Ejection of iron-bearing giant-impact fragments and the dynamical and geochemical influence of the fragment re-accretion

Status Report From: e-Print archive
Posted: Thursday, April 20, 2017

Hidenori Genda, Tsuyoshi Iizuka, Takanori Sasaki, Yuichiro Ueno, Masahiro Ikoma
(Submitted on 18 Apr 2017)

The Earth was born in violence. Many giant collisions of protoplanets are thought to have occurred during the terrestrial planet formation. Here we investigated the giant impact stage by using a hybrid code that consistently deals with the orbital evolution of protoplanets around the Sun and the details of processes during giant impacts between two protoplanets. A significant amount of materials (up to several tens of percent of the total mass of the protoplanets) is ejected by giant impacts. We call these ejected fragments the giant-impact fragments (GIFs). In some of the erosive hit-and-run and high-velocity collisions, metallic iron is also ejected, which comes from the colliding protoplanets' cores. From ten numerical simulations for the giant impact stage, we found that the mass fraction of metallic iron in GIFs ranges from ~ 1wt% to ~ 25wt%. We also discussed the effects of the GIFs on the dynamical and geochemical characteristics of formed terrestrial planets. We found that the GIFs have the potential to solve the following dynamical and geochemical conflicts: (1) The Earth, currently in a near circular orbit, is likely to have had a highly eccentric orbit during the giant impact stage. The GIFs are large enough in total mass to lower the eccentricity of the Earth to its current value via their dynamical friction. (2) The concentrations of highly siderophile elements (HSEs) in the Earth's mantle are greater than what was predicted experimentally. Re-accretion of the iron-bearing GIFs onto the Earth can contribute to the excess of HSEs. In addition, the estimated amount of iron-bearing GIFs provides significant reducing agent that could transform primitive CO2-H2O atmosphere and ocean into more reducing H2-bearing atmosphere. Thus, GIFs are important for the origin of Earth's life and its early evolution.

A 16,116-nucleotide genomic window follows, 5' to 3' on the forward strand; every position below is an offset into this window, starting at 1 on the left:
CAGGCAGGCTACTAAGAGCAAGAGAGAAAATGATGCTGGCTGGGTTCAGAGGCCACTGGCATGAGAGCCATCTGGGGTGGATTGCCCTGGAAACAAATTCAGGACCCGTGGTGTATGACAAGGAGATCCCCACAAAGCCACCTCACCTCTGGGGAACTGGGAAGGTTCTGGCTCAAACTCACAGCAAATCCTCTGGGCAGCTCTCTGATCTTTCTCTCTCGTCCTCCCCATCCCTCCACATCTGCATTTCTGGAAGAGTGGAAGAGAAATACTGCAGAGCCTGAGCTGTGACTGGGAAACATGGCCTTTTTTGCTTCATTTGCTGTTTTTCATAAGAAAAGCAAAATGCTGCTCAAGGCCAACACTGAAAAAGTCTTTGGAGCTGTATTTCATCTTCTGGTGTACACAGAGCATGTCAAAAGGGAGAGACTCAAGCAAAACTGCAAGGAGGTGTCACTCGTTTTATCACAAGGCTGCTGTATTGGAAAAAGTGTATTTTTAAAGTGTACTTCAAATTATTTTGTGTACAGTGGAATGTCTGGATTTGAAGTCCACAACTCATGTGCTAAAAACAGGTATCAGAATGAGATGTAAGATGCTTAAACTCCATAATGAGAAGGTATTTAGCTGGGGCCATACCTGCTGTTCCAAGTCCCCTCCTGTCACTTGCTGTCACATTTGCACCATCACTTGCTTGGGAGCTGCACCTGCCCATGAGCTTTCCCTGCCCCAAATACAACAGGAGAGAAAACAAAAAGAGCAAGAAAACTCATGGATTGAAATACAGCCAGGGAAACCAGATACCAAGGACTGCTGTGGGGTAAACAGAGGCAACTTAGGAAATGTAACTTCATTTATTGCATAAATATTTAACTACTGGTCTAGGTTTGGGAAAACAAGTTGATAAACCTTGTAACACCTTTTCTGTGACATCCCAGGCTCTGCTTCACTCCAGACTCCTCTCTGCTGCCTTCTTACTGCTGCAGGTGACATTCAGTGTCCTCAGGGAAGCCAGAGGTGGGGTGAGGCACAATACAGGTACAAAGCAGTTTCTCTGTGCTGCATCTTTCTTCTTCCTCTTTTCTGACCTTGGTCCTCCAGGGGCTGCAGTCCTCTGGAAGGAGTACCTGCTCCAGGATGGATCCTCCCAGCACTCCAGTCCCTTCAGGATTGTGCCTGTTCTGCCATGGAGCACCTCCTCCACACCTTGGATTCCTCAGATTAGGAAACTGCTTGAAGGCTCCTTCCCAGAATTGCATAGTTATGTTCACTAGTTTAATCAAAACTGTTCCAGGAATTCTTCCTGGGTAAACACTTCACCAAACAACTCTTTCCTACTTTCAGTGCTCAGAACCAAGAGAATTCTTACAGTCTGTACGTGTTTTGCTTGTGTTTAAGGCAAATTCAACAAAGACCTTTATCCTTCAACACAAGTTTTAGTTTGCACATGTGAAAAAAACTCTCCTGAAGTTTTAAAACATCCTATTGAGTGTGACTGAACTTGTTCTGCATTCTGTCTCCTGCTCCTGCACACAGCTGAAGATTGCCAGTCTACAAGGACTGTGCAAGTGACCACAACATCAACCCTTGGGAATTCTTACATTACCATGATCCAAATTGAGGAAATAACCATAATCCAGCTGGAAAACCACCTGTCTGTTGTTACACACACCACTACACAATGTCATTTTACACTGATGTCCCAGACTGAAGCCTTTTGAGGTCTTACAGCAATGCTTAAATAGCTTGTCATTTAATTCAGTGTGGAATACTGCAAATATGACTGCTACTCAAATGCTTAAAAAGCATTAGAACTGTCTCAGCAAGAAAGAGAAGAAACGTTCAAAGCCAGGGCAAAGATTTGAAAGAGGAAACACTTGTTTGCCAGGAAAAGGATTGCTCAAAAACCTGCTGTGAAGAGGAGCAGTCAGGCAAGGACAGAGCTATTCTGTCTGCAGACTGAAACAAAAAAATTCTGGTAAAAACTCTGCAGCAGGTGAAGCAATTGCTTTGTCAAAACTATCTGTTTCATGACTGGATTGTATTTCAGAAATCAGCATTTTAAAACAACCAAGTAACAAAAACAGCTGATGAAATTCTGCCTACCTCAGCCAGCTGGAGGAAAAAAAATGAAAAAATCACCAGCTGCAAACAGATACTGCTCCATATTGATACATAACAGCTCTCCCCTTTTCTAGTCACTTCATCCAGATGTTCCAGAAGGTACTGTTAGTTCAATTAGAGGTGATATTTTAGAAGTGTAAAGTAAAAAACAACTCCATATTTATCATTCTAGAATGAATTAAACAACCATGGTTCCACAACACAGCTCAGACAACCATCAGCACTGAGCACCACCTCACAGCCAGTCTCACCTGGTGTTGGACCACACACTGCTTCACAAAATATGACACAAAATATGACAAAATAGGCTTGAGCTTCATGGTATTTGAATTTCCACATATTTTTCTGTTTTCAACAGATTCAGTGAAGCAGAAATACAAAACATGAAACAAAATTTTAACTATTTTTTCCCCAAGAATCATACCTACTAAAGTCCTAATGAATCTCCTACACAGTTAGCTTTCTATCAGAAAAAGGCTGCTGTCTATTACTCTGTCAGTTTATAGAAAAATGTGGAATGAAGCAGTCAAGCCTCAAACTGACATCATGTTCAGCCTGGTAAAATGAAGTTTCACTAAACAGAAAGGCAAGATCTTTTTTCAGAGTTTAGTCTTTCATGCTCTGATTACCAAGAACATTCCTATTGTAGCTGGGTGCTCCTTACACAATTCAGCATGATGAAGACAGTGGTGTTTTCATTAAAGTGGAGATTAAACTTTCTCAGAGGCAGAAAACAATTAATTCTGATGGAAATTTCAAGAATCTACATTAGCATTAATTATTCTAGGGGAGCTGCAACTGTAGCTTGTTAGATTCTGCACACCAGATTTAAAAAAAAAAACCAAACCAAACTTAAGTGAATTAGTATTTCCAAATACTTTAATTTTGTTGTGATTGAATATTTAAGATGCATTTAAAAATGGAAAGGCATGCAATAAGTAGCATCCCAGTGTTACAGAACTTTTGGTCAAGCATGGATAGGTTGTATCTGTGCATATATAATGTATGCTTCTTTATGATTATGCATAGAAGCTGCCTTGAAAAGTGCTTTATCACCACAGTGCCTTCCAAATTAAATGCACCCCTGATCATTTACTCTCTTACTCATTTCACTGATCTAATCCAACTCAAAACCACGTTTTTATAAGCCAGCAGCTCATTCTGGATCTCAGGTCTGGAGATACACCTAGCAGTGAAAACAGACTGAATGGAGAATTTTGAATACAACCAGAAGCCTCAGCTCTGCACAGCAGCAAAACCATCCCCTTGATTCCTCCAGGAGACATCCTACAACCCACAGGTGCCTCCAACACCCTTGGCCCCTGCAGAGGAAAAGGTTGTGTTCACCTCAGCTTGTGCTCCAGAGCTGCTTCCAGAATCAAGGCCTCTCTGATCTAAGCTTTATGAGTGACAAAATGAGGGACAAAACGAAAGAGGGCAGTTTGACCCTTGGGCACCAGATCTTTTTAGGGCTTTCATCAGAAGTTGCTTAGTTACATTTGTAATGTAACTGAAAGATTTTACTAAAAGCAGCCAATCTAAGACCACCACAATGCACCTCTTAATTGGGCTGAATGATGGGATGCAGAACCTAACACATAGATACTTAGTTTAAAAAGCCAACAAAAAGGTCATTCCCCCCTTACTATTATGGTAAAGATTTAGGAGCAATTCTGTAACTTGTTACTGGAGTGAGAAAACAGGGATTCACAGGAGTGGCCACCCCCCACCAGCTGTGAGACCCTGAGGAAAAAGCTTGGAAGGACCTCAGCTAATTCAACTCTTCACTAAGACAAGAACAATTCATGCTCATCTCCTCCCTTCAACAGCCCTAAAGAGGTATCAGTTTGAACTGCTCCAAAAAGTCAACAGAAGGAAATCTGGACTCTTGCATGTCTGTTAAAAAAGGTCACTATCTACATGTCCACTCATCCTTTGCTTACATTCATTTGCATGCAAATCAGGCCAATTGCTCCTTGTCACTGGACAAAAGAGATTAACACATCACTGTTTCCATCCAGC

Comments:    Accepted for publication in Earth and Planetary Science Letters, 33 pages, 7 figures, 1 table
Subjects:    Earth and Planetary Astrophysics (astro-ph.EP)
Cite as:    arXiv:1704.05251 [astro-ph.EP] (or arXiv:1704.05251v1 [astro-ph.EP] for this version)
Submission history
From: Hidenori Genda 
[v1] Tue, 18 Apr 2017 09:43:33 GMT (5573kb)

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